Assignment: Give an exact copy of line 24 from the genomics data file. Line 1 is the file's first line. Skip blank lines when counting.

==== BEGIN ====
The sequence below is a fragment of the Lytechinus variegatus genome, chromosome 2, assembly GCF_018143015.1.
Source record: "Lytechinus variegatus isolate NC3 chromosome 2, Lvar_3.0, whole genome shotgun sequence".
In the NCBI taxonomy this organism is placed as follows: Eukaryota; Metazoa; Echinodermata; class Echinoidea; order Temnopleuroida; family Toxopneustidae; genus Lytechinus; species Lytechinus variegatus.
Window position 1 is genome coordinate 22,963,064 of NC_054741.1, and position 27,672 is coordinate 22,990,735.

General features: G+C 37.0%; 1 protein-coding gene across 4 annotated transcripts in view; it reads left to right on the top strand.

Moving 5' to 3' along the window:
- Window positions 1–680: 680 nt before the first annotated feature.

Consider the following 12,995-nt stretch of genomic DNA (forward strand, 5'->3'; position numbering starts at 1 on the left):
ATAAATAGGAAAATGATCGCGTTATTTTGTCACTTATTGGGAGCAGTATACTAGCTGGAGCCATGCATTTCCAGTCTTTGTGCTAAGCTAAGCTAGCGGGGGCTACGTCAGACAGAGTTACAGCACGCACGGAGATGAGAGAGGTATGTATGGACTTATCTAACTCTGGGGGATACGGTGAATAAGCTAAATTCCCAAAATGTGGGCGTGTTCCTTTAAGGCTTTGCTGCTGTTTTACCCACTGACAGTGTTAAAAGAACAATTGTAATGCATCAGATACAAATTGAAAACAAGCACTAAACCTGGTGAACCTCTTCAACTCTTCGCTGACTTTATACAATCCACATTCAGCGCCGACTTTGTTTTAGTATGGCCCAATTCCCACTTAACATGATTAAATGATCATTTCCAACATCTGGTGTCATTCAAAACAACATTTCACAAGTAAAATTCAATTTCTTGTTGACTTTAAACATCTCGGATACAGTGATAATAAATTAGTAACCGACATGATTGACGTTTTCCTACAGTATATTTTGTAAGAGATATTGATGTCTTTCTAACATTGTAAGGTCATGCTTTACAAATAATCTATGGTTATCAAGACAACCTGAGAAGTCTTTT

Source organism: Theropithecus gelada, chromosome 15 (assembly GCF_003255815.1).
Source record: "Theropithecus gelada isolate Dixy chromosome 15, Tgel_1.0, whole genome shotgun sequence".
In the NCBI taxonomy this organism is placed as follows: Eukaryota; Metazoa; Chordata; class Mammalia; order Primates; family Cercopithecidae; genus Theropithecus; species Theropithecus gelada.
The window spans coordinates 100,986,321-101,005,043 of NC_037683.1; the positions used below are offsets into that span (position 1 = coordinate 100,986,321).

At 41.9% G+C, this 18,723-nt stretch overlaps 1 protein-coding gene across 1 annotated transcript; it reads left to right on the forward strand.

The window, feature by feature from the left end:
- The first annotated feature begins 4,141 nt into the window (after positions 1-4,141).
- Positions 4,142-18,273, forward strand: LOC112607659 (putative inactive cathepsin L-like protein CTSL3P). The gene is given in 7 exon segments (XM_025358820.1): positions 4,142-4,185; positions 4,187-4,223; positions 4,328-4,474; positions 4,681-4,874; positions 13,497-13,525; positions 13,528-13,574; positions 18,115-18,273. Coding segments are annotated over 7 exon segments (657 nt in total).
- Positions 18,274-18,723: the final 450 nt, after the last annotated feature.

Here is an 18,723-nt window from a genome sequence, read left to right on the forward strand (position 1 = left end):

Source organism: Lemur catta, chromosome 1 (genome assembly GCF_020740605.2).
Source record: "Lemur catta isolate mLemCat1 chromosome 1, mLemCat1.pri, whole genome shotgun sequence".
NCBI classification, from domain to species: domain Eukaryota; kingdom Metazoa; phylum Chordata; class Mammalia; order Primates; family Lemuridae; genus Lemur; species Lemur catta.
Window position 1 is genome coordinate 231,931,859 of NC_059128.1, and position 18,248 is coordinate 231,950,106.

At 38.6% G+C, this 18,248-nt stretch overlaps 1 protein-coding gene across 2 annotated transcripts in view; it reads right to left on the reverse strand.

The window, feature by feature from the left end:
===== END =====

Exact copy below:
At 38.6% G+C, this 18,248-nt stretch overlaps 1 protein-coding gene across 2 annotated transcripts in view; it reads right to left on the reverse strand.